Adapting a Kodak Monitor Six-20 Anastigmat Special lens to a Fujifilm X-mount digital camera – the FrankenLens is alive!

After I shared my updated review of the Kodak Monitor Six-20 recently, reader Dave Powell wrote to say he had modified the Anastigmat Special lens off one to work on his Fujifilm X-Pro1 mirrorless digital camera. I love to read about creative adaptations of old gear like that because I’m too chicken to try it myself. I asked Dave if he’d be willing to write about his experience and share it here as a guest post. He readily agreed!

By Dave Powell

When Jim reviewed Kodak’s marvelous Monitor Six-20 medium-format folder here, it reminded me of a long-delayed personal project. I last used my own Monitor Six-20 around twenty years ago to capture some architectural details of a historic mansion before its restoration. The camera’s 101mm f/4.5 Anastigmat Special was wonderful.

I still have that camera and may shoot with it again. The lens is so good! I’ve long been curious to see how it would perform if I adapted it to my Fujifilm X-Pro1 mirrorless digital camera. But I’d never destroy a working Six-20 to find out.

Last year, I found another Monitor Anastigmat Special at a yard sale. Its body was a rusted, corroded, frozen mess, but the lens appeared to be in great shape. I plunked down my dollar and knew just what I wanted to do with it.

Hauling out the hacksaw

To determine how best to separate the lens from the camera, I first unscrewed its front element. It’s a four-element Tessar design, and the optical element just behind the front glass is built into the lens’s metal mounting plate. Removing the lens and its mounting plate as a unit seemed the only way to preserve infinity focus.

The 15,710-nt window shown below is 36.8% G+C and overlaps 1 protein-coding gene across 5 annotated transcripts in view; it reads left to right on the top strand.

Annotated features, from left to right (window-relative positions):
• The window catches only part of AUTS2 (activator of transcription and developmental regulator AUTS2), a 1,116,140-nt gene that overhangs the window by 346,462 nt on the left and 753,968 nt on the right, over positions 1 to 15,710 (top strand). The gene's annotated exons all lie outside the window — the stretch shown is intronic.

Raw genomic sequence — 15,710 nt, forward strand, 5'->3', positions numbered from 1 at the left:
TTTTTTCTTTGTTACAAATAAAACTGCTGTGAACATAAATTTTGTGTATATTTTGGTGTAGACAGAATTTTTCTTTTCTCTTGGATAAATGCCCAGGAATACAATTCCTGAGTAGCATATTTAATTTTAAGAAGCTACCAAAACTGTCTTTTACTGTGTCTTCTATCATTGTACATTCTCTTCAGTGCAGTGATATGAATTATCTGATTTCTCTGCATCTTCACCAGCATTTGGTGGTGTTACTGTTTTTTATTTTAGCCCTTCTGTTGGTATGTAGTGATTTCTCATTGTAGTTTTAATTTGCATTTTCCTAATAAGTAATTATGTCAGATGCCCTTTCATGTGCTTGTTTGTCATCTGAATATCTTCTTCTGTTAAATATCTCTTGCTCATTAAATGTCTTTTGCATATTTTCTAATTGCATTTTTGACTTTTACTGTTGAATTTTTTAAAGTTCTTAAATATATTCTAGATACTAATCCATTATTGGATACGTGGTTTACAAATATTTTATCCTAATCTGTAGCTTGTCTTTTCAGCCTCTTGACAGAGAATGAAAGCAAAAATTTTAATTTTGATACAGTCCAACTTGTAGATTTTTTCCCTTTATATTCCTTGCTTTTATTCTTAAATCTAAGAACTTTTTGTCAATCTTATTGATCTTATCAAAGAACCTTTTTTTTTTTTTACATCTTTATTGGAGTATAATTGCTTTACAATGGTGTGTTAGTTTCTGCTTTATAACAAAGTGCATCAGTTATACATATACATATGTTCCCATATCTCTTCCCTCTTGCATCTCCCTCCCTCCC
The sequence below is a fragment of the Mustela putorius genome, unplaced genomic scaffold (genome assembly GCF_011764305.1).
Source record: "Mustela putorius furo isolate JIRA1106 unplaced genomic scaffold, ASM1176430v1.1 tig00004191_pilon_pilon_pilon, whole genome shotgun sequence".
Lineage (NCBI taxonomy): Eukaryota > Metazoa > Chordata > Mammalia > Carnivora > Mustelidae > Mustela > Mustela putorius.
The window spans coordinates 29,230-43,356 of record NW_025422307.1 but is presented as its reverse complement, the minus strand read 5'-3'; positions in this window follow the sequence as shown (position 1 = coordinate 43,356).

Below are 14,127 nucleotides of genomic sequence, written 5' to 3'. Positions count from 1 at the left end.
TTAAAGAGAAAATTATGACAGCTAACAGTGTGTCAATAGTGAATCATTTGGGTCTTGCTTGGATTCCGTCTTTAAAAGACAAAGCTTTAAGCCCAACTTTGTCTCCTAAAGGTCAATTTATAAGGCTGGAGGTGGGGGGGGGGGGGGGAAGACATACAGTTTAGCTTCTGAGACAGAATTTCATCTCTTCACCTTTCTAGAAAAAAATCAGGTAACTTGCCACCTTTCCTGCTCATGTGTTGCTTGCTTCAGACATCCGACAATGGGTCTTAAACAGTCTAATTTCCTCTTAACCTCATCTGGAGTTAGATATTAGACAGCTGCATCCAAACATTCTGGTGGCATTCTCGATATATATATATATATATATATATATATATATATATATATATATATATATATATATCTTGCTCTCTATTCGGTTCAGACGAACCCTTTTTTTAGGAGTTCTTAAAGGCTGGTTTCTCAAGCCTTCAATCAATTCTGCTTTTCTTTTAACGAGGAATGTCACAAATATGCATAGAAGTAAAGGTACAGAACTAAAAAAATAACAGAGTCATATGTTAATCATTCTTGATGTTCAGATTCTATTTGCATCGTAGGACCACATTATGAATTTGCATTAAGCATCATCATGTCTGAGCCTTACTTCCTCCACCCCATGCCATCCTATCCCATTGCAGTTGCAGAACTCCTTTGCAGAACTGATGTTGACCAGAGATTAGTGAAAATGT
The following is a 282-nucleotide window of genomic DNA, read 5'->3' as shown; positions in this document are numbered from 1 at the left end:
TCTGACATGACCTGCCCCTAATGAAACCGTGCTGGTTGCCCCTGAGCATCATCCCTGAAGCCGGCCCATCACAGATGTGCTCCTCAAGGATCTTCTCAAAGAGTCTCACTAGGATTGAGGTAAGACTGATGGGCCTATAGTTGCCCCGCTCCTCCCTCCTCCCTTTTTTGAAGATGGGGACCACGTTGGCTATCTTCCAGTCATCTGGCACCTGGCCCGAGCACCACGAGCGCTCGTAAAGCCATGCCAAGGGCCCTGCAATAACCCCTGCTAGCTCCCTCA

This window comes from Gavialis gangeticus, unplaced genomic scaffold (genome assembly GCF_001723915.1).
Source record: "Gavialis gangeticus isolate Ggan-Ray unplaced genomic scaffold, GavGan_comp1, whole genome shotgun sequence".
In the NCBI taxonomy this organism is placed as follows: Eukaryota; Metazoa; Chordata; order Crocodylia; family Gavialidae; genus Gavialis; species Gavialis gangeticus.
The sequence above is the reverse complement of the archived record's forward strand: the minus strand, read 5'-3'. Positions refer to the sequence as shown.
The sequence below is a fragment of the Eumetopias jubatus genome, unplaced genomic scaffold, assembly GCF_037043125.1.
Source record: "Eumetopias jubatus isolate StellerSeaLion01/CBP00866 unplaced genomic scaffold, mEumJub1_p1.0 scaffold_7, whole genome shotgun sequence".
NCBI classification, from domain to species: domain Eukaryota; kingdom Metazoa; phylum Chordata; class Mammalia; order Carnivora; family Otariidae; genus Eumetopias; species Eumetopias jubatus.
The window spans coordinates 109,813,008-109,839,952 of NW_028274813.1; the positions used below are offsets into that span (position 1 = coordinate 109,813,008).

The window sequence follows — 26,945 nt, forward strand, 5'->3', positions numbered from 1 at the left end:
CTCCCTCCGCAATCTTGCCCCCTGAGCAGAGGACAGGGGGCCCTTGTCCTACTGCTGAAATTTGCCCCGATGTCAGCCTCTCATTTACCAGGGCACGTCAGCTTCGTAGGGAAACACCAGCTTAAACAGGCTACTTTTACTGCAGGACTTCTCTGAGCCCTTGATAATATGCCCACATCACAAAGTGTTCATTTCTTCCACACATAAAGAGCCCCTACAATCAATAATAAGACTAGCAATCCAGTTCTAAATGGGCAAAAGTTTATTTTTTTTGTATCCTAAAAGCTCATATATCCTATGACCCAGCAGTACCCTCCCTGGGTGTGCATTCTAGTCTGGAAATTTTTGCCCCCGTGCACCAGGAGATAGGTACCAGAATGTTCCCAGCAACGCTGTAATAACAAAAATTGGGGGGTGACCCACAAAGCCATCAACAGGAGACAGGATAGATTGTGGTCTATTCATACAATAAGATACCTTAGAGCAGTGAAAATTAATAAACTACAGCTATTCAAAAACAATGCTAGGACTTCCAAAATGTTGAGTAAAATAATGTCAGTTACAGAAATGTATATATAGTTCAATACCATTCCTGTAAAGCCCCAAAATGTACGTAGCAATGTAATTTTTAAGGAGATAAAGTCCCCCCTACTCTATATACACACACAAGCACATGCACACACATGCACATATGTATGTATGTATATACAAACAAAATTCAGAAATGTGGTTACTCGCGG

The Monitor is built to last. I had to (carefully) use a hacksaw to free the lens board from the body. These photos show the lens assembly front and back. Though not needed, I kept its CyberPunkish viewfinder!

The glass still looked clean and clear, but the shutter blades had oil on them. Sadly, the retaining ring for the rear element wouldn’t budge, which effectively sealed in the shutter and some glass surfaces. I again decided to leave well enough alone. The X-Pro1 body has its own electromechanical shutter, and I could use a locking release cable to hold the lens’s shutter open at any selected aperture. The oil became a non-issue.

Cobbling a camera mount

The next issue was attaching the lens to the camera. On my good Monitor Six-20, the lens’s mounting plate sits around 95mm in front of the camera’s film plane. I hauled out a box of lens adapters and extension tubes that I’d collected over the years and spent an afternoon experimenting. In the end I glued a 30mm long Accura T-mount extension tube to the back of the lens, and mounted them on the camera with a T-to-X adapter. Both are shown here beside the lens assembly.

Industrial-strength E6000 adhesive bonded the extension tube to the back of the lens plate. With the tube screwed into the T-mount adapter on the X-Pro1, the lens fell only a few millimeters closer to the camera’s sensor than it would have been from the Monitor’s film plane. Not a problem, though! The focusing front element rotates in a deep brass thread mount. And while its focusing throw was nearly 1 rotation (357 degrees) on the original Monitor Six-20, I had removed the focus stop post from my FrankenLens, which let it turn through a whopping 2.25 rotations (810 degrees) before coming off the camera. This huge range still allowed the lens to reach infinity focus. The next two photos show the finished X/T-Mount FrankenLens itself and on the X-Pro1.

But why two release cables? The black one in the front is self-locking and holds the Kodak lens shutter open (in bulb mode) at any selected aperture. The gray cable is screwed into the X-Pro1 shutter button, for triggering photos without shaking the tripod-mounted camera.

The X-Pro1 with FrankenLens attached can be hand-held (carefully). But Kodak designed the lens to cover a large 6×9 cm area (which is around 5.5×8 cm in my Monitor Six-20). Only a narrow wedge of light from the center of the lens reaches the Fuji’s smaller sensor, and based on comparing its field of view against Pentax and Topcon primes adapted to the camera, the Kodak lens has become a 135mm telephoto. This magnification factor calls for steady support, especially in the difficult tests I had in mind.

Shooting Snowmageddon